To be, or not to be on a Cloud?

There are several resources, online and offline, dedicated exclusively to explain what is cloud computing. Videos from GoogleTechTalks and aggregated information on cloud community websites such as CloudTweaks do a great job at helping anyone get up to speed with the cloud computing concept, its trends, and its latest developments.

In this blog entry I discuss the drivers of cloud computing innovation, the benefits of cloud, the fear, uncertainty, and doubt (FUD) factors associated with cloud and, finally, enumerate the factors that will fuel the growth of cloud, leaving you to decide whether cloud is for you and your company.

Although, cloud computing may refer to software-as-a-service (SaaS), platform-as-a-service (PaaS) and infrastructure-as-a-service (IaaS), collectively referred to as everything-as-a-service (XaaS), in my view, it is primarily fueled by innovations in hardware infrastructure. Hundreds or, even thousands, of connected servers scattered across various server farms (Google Platform) around the world have resulted in virtually unlimited computing power, giving rise to services to rent out the unused computing power to the companies that are in need but cannot afford on site solutions. To such companies, cloud computing can afford platform, infrastructure, and software at 1/3 the total cost of ownership (TCO) as compared to on site solutions with the ability to scale up or down at lightning speeds, higher reliability in terms of up time, low maintenance overhead and accessibility at all places, all times, and to all individuals. This could result in speeding innovation cycles at fast growing firms, managing seasonality without incurring extraneous costs, reducing time-to-market in order to stay competitive, increasing overall employee productivity, and lowering overall IT cost and complexity.

However, cloud is not all silvery. The fear of losing critical data, the uncertainty around the data ownership and portability, and doubt created by diverse regulatory environment are working in tandem to hinder the adoption of cloud computing. The solutions and services offered in cloud will need stronger security features, and transparent ownership guidelines in order to mitigate data privacy and confidentiality concerns. The governments around the world may even have to work together to establish regulations around cloud and data in cloud to ensure that they are not in direct conflict with each other. Continuous innovations in cloud such as private cloud will play a crucial role in mitigating a lot of these security and privacy concerns.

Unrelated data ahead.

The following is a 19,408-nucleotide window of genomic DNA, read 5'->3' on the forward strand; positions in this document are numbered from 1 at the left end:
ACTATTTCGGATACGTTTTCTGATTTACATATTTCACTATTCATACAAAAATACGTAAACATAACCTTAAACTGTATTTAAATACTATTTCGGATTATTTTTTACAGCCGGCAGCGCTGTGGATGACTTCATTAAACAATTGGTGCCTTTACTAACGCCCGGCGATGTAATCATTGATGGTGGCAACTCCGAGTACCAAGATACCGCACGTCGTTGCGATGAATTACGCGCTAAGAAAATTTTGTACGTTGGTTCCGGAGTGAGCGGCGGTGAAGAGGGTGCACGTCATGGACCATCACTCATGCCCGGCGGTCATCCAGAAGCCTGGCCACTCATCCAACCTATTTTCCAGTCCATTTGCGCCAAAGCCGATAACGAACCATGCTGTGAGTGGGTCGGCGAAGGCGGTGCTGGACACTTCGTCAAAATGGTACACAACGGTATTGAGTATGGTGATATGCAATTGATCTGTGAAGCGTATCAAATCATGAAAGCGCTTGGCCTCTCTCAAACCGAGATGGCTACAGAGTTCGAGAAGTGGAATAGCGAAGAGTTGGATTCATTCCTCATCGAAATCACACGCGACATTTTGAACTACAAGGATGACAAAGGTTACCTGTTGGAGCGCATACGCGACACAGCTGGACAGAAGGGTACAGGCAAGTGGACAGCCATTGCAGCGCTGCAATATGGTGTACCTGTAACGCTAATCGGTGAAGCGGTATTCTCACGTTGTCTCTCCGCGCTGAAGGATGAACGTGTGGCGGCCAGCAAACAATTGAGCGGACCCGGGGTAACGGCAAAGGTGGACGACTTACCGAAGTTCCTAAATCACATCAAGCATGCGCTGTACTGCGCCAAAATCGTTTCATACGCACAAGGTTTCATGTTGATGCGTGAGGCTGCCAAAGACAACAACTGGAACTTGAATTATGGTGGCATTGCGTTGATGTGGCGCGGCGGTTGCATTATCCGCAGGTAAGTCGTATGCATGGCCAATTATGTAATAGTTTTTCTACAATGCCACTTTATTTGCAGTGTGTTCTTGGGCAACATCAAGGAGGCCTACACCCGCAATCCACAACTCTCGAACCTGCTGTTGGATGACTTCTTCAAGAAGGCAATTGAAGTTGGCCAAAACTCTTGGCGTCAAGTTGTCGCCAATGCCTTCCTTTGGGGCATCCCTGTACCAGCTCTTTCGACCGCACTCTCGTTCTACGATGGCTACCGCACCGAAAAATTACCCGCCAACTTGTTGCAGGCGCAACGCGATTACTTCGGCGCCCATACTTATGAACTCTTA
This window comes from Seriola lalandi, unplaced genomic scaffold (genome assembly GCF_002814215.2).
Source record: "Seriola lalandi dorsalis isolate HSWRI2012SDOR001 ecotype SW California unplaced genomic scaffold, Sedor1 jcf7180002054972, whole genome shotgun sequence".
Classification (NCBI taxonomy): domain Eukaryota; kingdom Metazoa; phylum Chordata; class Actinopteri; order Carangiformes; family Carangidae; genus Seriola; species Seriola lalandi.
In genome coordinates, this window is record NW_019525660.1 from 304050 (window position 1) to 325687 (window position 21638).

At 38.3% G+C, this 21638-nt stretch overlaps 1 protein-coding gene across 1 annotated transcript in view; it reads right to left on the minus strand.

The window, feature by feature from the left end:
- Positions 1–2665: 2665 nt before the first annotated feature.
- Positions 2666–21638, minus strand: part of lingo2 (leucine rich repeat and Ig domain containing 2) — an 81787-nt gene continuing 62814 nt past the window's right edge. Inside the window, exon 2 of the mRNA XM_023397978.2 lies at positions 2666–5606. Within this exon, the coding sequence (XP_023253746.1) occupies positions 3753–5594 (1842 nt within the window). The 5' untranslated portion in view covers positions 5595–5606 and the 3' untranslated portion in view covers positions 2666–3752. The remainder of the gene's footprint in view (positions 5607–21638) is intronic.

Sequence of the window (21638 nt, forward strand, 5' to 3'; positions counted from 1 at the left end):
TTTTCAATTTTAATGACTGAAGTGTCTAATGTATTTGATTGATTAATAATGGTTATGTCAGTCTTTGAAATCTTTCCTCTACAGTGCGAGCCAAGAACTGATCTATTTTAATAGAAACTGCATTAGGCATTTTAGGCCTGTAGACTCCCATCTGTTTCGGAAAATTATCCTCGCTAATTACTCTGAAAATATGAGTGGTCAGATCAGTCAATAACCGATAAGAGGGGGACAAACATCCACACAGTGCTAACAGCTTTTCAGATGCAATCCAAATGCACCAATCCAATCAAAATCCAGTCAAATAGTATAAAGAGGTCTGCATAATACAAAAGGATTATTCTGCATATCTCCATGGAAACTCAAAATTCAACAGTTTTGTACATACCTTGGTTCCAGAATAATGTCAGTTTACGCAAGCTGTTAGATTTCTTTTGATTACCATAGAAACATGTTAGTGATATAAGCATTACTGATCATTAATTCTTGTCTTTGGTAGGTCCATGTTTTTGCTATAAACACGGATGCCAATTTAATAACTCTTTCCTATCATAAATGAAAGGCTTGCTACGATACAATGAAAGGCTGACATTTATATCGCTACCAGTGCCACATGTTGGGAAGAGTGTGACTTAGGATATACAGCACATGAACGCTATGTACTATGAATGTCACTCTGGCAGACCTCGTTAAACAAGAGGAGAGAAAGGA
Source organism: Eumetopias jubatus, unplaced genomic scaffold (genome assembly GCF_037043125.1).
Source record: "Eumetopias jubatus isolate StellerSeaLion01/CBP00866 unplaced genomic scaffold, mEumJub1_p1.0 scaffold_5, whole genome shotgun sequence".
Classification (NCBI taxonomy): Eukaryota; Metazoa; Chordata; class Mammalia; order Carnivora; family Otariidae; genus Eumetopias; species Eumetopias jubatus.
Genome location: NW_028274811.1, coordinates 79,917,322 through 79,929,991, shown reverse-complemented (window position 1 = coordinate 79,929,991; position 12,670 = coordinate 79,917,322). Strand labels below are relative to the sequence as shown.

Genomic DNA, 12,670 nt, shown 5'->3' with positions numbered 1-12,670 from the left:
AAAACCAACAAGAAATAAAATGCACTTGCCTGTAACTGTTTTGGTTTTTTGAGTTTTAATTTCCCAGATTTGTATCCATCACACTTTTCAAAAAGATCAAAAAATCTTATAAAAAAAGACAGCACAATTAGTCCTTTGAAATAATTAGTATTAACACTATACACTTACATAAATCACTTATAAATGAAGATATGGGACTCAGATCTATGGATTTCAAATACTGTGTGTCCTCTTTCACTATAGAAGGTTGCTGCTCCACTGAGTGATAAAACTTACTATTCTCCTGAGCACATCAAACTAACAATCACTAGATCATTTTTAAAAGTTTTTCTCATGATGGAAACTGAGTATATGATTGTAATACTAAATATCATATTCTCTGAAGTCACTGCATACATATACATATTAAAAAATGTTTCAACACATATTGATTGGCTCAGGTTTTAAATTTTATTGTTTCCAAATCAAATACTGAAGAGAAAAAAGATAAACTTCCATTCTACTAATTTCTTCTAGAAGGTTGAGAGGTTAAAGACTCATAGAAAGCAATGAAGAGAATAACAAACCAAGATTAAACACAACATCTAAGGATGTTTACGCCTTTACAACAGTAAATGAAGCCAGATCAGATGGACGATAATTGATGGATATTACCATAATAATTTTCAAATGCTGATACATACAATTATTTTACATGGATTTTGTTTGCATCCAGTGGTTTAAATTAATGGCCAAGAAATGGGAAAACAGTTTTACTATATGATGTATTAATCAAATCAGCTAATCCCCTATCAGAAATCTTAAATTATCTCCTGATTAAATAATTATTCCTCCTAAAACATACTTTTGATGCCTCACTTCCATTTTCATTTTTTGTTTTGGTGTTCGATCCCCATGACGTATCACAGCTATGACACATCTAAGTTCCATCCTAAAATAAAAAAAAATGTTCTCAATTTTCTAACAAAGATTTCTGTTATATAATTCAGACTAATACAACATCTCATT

Despite these concerns, I believe that within next 5 years majority, if not all, of our professional administrative computing will be on a cloud and all anyone will need is access to a smart device to connect to a cloud to carry out these activities. On the product side, cloud will expand to enable a diverse set of technologies and emerging business models that are not feasible today. Enterprise collaboration will be one of the most pivotal functions served by cloud. It will enhance collaboration beyond productivity tools to include cross-cultural collaboration and even automated content management for its users. Some of this is a reality even today; consider Google Apps’ integrated translation bots. At service providers’ end, the companies with large server farms, such as Google and networking equipment manufacturers such as Cisco will emerge as the market leaders because of their asset base and capabilities to deliver services (solutions and applications) optimized specifically for their hardware. At the buyers’ end, the fragmented nature may not be able to exert as much influence on its service providers but that will be solved by the formation of associations to administer and dictate terms on cloud and its service offerings.

Finally, I, along with Cisco, believe that adoption in cloud is a question of when and not if. The initial adoption will be motivated by need to be cost effective and agile, and enhancing IT’s responsiveness to fast changing business needs. Cloud will handsomely empower IT to enable faster business transformation and help its company to stay competitive and innovative. Now, it is up to you decision maker – to be or not to be on a cloud.


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